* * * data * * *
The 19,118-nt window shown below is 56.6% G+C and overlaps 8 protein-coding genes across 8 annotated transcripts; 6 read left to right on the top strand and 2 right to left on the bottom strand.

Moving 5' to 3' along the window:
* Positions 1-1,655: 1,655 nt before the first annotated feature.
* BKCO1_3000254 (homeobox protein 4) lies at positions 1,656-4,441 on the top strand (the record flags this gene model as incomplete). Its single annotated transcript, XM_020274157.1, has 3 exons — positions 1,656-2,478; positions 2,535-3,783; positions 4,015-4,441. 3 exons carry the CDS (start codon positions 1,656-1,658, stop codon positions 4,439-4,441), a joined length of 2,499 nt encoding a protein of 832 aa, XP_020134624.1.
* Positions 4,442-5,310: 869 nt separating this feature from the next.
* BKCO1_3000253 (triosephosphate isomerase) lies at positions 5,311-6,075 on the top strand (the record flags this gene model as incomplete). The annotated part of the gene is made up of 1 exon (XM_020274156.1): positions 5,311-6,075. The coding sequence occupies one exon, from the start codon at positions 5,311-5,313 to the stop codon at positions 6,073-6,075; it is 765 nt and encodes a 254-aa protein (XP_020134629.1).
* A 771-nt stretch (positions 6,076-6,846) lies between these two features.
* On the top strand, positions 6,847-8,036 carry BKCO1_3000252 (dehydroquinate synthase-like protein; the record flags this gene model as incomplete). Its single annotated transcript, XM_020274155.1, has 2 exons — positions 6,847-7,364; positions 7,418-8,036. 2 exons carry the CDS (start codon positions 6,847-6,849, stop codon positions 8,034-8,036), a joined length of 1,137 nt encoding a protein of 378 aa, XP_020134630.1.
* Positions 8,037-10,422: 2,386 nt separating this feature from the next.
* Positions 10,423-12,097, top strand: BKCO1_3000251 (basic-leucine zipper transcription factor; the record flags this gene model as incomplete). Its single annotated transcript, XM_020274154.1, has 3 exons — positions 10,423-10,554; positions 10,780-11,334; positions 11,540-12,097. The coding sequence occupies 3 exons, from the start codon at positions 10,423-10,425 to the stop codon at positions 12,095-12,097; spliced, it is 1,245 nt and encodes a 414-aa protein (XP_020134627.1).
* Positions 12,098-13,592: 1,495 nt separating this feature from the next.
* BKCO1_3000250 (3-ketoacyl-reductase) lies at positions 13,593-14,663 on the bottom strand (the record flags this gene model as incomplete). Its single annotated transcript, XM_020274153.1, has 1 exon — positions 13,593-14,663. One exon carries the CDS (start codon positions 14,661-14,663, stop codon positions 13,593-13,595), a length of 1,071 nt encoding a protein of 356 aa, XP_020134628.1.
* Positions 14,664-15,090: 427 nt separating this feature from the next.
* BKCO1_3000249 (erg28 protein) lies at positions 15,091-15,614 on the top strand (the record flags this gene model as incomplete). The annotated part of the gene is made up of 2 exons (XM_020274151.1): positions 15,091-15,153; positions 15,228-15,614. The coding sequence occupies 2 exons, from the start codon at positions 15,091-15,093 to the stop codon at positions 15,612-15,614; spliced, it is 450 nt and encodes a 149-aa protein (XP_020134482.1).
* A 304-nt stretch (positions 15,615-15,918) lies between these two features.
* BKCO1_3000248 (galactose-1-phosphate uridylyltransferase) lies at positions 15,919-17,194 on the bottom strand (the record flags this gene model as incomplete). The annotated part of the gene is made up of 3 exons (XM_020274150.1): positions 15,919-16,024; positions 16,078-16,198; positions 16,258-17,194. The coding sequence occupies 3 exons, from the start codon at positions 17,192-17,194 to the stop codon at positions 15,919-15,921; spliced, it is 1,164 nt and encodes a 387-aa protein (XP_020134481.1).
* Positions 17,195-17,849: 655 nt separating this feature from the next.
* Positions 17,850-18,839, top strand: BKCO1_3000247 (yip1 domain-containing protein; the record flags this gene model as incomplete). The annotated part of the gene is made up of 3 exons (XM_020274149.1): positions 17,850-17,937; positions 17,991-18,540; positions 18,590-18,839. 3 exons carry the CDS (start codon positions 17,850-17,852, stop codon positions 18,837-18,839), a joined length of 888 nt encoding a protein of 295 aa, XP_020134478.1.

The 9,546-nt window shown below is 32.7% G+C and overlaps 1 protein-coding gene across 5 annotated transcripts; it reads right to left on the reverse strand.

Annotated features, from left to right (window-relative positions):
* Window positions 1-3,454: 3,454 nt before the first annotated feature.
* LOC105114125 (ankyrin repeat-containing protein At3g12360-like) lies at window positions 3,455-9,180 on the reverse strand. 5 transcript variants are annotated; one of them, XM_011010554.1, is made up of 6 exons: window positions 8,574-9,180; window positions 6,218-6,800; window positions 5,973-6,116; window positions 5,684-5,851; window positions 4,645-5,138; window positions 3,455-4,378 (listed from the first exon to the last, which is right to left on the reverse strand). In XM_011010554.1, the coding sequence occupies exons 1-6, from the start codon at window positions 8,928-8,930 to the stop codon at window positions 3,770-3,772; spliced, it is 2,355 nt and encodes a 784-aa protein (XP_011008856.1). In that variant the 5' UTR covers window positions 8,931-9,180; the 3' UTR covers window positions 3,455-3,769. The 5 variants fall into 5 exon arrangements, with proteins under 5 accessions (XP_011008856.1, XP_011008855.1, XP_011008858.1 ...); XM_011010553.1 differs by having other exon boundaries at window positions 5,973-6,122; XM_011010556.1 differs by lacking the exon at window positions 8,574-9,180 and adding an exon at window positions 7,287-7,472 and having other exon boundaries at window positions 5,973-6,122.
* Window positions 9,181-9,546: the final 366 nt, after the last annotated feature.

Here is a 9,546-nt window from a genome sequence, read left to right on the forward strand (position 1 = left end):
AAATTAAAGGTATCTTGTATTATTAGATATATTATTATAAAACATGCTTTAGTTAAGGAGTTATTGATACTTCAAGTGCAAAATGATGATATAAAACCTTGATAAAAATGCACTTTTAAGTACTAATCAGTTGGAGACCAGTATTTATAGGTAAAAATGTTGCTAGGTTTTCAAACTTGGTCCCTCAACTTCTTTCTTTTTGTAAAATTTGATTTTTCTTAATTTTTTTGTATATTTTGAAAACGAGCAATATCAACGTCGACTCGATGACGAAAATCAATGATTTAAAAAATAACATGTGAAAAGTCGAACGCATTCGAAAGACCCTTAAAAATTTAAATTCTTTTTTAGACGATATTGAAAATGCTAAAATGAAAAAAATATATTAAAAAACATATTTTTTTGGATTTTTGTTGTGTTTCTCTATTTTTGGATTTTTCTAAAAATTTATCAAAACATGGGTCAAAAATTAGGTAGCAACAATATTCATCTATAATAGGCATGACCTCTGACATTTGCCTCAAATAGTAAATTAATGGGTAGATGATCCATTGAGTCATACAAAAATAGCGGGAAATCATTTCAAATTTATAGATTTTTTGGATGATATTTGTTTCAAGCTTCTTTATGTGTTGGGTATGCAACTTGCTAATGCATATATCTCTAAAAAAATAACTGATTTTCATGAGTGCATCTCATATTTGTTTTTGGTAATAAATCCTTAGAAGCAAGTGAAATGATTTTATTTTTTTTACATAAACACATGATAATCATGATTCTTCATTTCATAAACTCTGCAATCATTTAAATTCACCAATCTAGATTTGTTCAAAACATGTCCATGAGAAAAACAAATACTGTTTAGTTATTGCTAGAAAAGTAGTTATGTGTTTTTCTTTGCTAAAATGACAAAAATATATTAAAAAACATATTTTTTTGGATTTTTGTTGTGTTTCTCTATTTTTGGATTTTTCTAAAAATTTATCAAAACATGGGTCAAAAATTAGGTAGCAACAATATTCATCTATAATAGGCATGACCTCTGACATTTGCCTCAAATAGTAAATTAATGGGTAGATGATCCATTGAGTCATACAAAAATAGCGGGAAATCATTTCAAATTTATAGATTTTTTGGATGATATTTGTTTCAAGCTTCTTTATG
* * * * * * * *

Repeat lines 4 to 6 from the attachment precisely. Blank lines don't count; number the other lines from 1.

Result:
* BKCO1_3000254 (homeobox protein 4) lies at positions 1,656-4,441 on the top strand (the record flags this gene model as incomplete). Its single annotated transcript, XM_020274157.1, has 3 exons — positions 1,656-2,478; positions 2,535-3,783; positions 4,015-4,441. 3 exons carry the CDS (start codon positions 1,656-1,658, stop codon positions 4,439-4,441), a joined length of 2,499 nt encoding a protein of 832 aa, XP_020134624.1.
* Positions 4,442-5,310: 869 nt separating this feature from the next.
* BKCO1_3000253 (triosephosphate isomerase) lies at positions 5,311-6,075 on the top strand (the record flags this gene model as incomplete). The annotated part of the gene is made up of 1 exon (XM_020274156.1): positions 5,311-6,075. The coding sequence occupies one exon, from the start codon at positions 5,311-5,313 to the stop codon at positions 6,073-6,075; it is 765 nt and encodes a 254-aa protein (XP_020134629.1).